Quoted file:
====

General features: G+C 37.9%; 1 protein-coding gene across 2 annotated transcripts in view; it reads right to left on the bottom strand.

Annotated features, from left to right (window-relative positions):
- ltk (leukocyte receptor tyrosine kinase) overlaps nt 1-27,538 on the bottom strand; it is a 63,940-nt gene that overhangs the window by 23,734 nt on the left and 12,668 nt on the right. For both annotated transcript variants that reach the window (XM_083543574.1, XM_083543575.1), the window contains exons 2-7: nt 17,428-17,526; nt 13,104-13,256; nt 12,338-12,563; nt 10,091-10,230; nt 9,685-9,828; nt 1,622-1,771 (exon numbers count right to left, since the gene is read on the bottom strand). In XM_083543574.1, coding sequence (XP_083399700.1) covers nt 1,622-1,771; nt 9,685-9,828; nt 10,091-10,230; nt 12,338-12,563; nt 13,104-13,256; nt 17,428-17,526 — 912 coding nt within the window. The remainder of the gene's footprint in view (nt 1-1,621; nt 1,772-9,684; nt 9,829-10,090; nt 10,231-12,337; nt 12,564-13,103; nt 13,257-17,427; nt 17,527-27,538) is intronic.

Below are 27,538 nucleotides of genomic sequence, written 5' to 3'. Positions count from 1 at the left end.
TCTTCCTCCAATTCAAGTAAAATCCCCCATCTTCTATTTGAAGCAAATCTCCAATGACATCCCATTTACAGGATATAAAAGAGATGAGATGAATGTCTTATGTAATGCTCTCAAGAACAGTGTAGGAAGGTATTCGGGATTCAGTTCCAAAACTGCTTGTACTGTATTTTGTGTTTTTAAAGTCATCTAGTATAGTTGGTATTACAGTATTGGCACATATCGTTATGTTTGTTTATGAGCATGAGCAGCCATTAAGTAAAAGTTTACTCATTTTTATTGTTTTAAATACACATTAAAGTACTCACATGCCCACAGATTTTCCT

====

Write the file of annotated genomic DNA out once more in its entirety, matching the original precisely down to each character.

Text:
General features: G+C 37.9%; 1 protein-coding gene across 2 annotated transcripts in view; it reads right to left on the bottom strand.

Annotated features, from left to right (window-relative positions):
- ltk (leukocyte receptor tyrosine kinase) overlaps nt 1-27,538 on the bottom strand; it is a 63,940-nt gene that overhangs the window by 23,734 nt on the left and 12,668 nt on the right. For both annotated transcript variants that reach the window (XM_083543574.1, XM_083543575.1), the window contains exons 2-7: nt 17,428-17,526; nt 13,104-13,256; nt 12,338-12,563; nt 10,091-10,230; nt 9,685-9,828; nt 1,622-1,771 (exon numbers count right to left, since the gene is read on the bottom strand). In XM_083543574.1, coding sequence (XP_083399700.1) covers nt 1,622-1,771; nt 9,685-9,828; nt 10,091-10,230; nt 12,338-12,563; nt 13,104-13,256; nt 17,428-17,526 — 912 coding nt within the window. The remainder of the gene's footprint in view (nt 1-1,621; nt 1,772-9,684; nt 9,829-10,090; nt 10,231-12,337; nt 12,564-13,103; nt 13,257-17,427; nt 17,527-27,538) is intronic.

Below are 27,538 nucleotides of genomic sequence, written 5' to 3'. Positions count from 1 at the left end.
TCTTCCTCCAATTCAAGTAAAATCCCCCATCTTCTATTTGAAGCAAATCTCCAATGACATCCCATTTACAGGATATAAAAGAGATGAGATGAATGTCTTATGTAATGCTCTCAAGAACAGTGTAGGAAGGTATTCGGGATTCAGTTCCAAAACTGCTTGTACTGTATTTTGTGTTTTTAAAGTCATCTAGTATAGTTGGTATTACAGTATTGGCACATATCGTTATGTTTGTTTATGAGCATGAGCAGCCATTAAGTAAAAGTTTACTCATTTTTATTGTTTTAAATACACATTAAAGTACTCACATGCCCACAGATTTTCCT